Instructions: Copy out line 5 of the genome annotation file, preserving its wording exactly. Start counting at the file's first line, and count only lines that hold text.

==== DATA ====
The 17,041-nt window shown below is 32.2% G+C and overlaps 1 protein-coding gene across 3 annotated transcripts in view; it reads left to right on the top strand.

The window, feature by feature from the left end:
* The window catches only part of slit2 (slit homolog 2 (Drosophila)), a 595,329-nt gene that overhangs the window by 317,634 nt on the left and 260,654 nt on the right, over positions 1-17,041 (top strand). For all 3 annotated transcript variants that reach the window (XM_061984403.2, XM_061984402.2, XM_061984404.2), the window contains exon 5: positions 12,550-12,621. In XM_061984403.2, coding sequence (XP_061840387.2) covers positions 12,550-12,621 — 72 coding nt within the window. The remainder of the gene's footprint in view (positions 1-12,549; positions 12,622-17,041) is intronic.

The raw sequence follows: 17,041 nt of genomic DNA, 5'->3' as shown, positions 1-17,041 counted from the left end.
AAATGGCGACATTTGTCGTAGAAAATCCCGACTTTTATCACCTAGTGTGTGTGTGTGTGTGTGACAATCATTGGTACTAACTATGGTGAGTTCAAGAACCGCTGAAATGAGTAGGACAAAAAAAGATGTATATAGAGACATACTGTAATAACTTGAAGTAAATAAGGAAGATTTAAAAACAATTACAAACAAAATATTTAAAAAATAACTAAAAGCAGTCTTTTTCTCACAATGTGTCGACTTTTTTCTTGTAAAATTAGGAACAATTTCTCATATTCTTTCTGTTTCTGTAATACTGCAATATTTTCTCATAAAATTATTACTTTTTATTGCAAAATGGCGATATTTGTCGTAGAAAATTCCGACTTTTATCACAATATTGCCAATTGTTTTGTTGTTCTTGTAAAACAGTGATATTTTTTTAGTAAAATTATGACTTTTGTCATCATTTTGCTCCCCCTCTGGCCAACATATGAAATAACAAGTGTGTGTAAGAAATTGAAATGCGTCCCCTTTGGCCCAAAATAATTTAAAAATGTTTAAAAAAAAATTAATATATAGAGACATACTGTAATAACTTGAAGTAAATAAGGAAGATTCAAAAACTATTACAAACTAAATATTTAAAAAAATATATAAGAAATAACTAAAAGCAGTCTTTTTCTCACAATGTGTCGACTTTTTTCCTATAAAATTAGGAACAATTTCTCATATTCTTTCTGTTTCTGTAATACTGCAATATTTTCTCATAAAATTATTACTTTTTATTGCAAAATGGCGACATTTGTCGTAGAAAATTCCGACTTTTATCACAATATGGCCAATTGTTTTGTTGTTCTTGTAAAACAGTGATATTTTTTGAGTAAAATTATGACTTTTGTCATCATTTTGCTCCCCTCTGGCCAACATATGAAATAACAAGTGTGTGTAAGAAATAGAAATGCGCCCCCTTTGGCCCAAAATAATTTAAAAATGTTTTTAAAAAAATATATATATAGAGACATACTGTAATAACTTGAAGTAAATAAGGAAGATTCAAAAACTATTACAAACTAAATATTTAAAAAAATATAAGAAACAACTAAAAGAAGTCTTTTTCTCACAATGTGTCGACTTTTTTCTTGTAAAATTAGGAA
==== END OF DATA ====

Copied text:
AAATGGCGACATTTGTCGTAGAAAATCCCGACTTTTATCACCTAGTGTGTGTGTGTGTGTGTGACAATCATTGGTACTAACTATGGTGAGTTCAAGAACCGCTGAAATGAGTAGGACAAAAAAAGATGTATATAGAGACATACTGTAATAACTTGAAGTAAATAAGGAAGATTTAAAAACAATTACAAACAAAATATTTAAAAAATAACTAAAAGCAGTCTTTTTCTCACAATGTGTCGACTTTTTTCTTGTAAAATTAGGAACAATTTCTCATATTCTTTCTGTTTCTGTAATACTGCAATATTTTCTCATAAAATTATTACTTTTTATTGCAAAATGGCGATATTTGTCGTAGAAAATTCCGACTTTTATCACAATATTGCCAATTGTTTTGTTGTTCTTGTAAAACAGTGATATTTTTTTAGTAAAATTATGACTTTTGTCATCATTTTGCTCCCCCTCTGGCCAACATATGAAATAACAAGTGTGTGTAAGAAATTGAAATGCGTCCCCTTTGGCCCAAAATAATTTAAAAATGTTTAAAAAAAAATTAATATATAGAGACATACTGTAATAACTTGAAGTAAATAAGGAAGATTCAAAAACTATTACAAACTAAATATTTAAAAAAATATATAAGAAATAACTAAAAGCAGTCTTTTTCTCACAATGTGTCGACTTTTTTCCTATAAAATTAGGAACAATTTCTCATATTCTTTCTGTTTCTGTAATACTGCAATATTTTCTCATAAAATTATTACTTTTTATTGCAAAATGGCGACATTTGTCGTAGAAAATTCCGACTTTTATCACAATATGGCCAATTGTTTTGTTGTTCTTGTAAAACAGTGATATTTTTTGAGTAAAATTATGACTTTTGTCATCATTTTGCTCCCCTCTGGCCAACATATGAAATAACAAGTGTGTGTAAGAAATAGAAATGCGCCCCCTTTGGCCCAAAATAATTTAAAAATGTTTTTAAAAAAATATATATATAGAGACATACTGTAATAACTTGAAGTAAATAAGGAAGATTCAAAAACTATTACAAACTAAATATTTAAAAAAATATAAGAAACAACTAAAAGAAGTCTTTTTCTCACAATGTGTCGACTTTTTTCTTGTAAAATTAGGAA